Geological summary: Nevado del Ruiz is a broad, glacier-covered volcano in central Colombia that covers >200 sq km. Three major edifices, composed of andesitic and dacitic lavas and andesitic pyroclastics, have been constructed since the beginning of the Pleistocene. The modern cone consists of a broad cluster of lava domes built within the caldera of an older edifice. The 1-km-wide, 240-m-deep Arenas crater occupies the summit. The prominent La Olleta pyroclastic cone located on the SW flank may also have been active in historical time. Steep headwalls of massive landslides cut the flanks. Melting of its summit icecap during historical eruptions, which date back to the 16th century, has resulted in devastating lahars, including one in 1985 that was South America's deadliest eruption.

Sabancaya, Peru
15.78°S, 71.85°W, Summit elev. 5967 m

Although weather clouds often prevented webcam and satellite views of Sabancaya, the Buenos Aires VAAC noted that some clear observations during 7-13 December revealed continuous gas-and-water-vapor emissions with sporadic ash puffs which rose to variable heights. Plumes drifted SW, SE, and ENE.

Geological summary: Sabancaya, located in the saddle NE of Ampato and SE of Hualca Hualca volcanoes, is the youngest of these volcanic centers and the only one to have erupted in historical time. The oldest of the three, Nevado Hualca Hualca, is of probable late-Pliocene to early Pleistocene age. The name Sabancaya (meaning "tongue of fire" in the Quechua language) first appeared in records in 1595 CE, suggesting activity prior to that date. Holocene activity has consisted of Plinian eruptions followed by emission of voluminous andesitic and dacitic lava flows, which form an extensive apron around the volcano on all sides but the south. Records of historical eruptions date back to 1750.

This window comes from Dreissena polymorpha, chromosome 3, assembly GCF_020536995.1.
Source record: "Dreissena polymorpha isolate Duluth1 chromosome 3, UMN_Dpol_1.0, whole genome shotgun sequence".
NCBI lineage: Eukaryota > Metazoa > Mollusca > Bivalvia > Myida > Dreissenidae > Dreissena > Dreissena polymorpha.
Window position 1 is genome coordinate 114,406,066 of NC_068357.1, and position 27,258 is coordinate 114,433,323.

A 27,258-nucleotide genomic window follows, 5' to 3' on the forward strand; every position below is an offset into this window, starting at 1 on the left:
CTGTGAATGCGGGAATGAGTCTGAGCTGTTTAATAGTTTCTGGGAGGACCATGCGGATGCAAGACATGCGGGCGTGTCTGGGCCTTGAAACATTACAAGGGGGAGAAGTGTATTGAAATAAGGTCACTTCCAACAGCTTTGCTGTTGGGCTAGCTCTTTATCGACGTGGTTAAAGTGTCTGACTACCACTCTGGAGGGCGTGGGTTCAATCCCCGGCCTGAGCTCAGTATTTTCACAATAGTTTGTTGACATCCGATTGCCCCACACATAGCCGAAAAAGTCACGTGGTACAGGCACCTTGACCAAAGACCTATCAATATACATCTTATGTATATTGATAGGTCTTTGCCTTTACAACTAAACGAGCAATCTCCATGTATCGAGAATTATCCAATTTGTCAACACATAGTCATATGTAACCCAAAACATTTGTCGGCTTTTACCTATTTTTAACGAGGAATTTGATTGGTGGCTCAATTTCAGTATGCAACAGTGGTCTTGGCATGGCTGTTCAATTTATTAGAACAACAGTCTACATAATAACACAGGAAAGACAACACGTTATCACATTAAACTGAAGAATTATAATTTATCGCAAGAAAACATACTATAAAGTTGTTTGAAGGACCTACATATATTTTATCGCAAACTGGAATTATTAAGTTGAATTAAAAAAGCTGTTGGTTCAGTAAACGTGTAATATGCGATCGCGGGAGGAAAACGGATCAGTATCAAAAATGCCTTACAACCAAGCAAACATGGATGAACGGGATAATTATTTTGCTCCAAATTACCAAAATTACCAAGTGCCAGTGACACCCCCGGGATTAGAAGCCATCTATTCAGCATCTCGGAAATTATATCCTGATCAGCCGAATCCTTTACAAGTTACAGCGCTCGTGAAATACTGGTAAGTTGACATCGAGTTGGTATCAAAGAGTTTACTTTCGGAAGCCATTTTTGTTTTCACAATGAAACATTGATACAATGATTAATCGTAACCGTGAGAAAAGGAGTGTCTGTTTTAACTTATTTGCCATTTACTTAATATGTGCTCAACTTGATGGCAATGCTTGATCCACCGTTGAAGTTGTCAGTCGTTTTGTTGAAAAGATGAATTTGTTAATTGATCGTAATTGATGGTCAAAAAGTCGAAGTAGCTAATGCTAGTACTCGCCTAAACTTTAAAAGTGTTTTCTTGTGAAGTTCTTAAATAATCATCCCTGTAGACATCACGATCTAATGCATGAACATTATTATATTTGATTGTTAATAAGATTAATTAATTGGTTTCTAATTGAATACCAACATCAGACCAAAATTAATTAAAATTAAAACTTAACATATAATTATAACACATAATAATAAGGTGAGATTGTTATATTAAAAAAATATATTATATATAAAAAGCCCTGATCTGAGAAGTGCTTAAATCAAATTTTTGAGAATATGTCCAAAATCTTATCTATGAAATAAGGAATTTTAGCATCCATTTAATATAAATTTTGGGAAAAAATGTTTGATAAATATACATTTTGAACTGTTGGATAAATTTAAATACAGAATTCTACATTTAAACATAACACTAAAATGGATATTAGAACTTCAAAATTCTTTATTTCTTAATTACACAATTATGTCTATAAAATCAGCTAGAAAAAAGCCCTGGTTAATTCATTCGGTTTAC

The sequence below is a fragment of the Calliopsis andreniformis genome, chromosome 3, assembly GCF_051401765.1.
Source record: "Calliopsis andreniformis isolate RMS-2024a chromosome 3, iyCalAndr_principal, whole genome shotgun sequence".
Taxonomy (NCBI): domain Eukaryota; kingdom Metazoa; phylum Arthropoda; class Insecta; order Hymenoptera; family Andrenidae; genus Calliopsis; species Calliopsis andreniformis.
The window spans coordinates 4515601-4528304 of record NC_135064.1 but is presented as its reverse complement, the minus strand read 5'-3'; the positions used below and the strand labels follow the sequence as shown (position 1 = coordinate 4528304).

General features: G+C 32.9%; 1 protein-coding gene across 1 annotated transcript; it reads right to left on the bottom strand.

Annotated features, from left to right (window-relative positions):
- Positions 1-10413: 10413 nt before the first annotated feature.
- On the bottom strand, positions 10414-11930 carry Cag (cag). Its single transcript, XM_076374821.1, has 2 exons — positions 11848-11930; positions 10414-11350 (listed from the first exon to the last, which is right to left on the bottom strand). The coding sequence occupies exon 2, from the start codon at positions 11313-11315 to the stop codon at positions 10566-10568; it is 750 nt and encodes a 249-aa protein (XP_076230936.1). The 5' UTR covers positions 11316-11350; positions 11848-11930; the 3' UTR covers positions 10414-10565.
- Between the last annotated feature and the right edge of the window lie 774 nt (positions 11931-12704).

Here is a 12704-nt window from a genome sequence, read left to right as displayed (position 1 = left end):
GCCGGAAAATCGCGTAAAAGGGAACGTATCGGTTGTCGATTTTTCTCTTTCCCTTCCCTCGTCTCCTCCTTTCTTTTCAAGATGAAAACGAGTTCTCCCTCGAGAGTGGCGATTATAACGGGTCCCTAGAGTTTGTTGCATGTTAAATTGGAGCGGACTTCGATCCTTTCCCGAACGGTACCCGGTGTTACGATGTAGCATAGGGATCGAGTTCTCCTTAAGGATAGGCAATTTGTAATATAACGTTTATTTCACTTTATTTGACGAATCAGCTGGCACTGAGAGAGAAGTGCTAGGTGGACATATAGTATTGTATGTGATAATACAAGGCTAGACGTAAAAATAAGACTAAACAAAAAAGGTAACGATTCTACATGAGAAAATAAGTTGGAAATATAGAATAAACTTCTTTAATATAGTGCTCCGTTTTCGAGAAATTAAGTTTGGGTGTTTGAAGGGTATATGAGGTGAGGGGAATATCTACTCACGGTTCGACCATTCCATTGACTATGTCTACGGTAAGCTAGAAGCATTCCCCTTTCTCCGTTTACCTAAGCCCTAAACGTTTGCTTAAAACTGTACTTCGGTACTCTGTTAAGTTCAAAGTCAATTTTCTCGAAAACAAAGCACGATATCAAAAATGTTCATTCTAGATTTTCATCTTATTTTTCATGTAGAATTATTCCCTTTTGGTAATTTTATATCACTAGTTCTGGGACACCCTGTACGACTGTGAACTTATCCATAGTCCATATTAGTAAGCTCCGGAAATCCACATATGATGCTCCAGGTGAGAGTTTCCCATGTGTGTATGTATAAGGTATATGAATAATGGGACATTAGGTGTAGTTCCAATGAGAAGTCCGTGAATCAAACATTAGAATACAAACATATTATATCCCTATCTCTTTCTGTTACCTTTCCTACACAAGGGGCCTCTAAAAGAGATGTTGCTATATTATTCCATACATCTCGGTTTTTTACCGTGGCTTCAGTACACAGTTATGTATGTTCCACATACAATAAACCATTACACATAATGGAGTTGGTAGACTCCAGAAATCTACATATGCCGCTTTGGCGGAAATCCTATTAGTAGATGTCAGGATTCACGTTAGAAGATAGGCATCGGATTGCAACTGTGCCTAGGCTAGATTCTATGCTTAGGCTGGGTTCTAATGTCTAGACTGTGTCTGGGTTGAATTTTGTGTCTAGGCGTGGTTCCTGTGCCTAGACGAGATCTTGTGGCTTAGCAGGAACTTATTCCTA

Suwanosejima, Ryukyu Islands (Japan)
29.638°N, 129.714°E, Summit elev. 796 m

Based on JMA notices, pilot observations, and satellite-image analyses, the Tokyo VAAC reported that explosions at Suwanosejima on 13 December generated ash plumes that rose to an altitude of 4 km (13,000 ft) a.s.l. and drifted NE.

Geological summary: The 8-km-long, spindle-shaped island of Suwanosejima in the northern Ryukyu Islands consists of an andesitic stratovolcano with two historically active summit craters. The summit of the volcano is truncated by a large breached crater extending to the sea on the east flank that was formed by edifice collapse. Suwanosejima, one of Japan's most frequently active volcanoes, was in a state of intermittent strombolian activity from Otake, the NE summit crater, that began in 1949 and lasted until 1996, after which periods of inactivity lengthened. The largest historical eruption took place in 1813-14, when thick scoria deposits blanketed residential areas, and the SW crater produced two lava flows that reached the western coast. At the end of the eruption the summit of Otake collapsed forming a large debris avalanche and creating the horseshoe-shaped Sakuchi caldera, which extends to the eastern coast. The island remained uninhabited for about 70 years after the 1813-1814 eruption. Lava flows reached the eastern coast of the island in 1884. Only about 50 people live on the island.

Turrialba, Costa Rica
10.025°N, 83.767°W, Summit elev. 3340 m

OVSICORI-UNA reported that after three days of continuous ash emissions at Turrialba activity decreased during the morning of 8 December. Weak and sporadic emissions rising no higher than 200 m above the vent were observed in the afternoon. Events at 0919 and 0934 on 9 December produced ash plumes that rose 500 m and drifted NW. Weak and sporadic ash emissions the rest of the day rose no higher than 500 m. Passive ash emissions on 12 December did not exceed 500 m and drifted NW.

Geological summary: Turrialba, the easternmost of Costa Rica's Holocene volcanoes, is a large vegetated basaltic-to-dacitic stratovolcano located across a broad saddle NE of Irazú volcano overlooking the city of Cartago. The massive 3340-m-high Turrialba is exceeded in height only by Irazú, covers an area of 500 sq km, and is one of Costa Rica's most voluminous volcanoes. Three well-defined craters occur at the upper SW end of a broad 800 x 2200 m summit depression that is breached to the NE. Most activity originated from the summit vent complex, but two pyroclastic cones are located on the SW flank. Five major explosive eruptions have occurred during the past 3500 years. A series of explosive eruptions during the 19th century were sometimes accompanied by pyroclastic flows. Fumarolic activity continues at the central and SW summit craters.

Source: GVP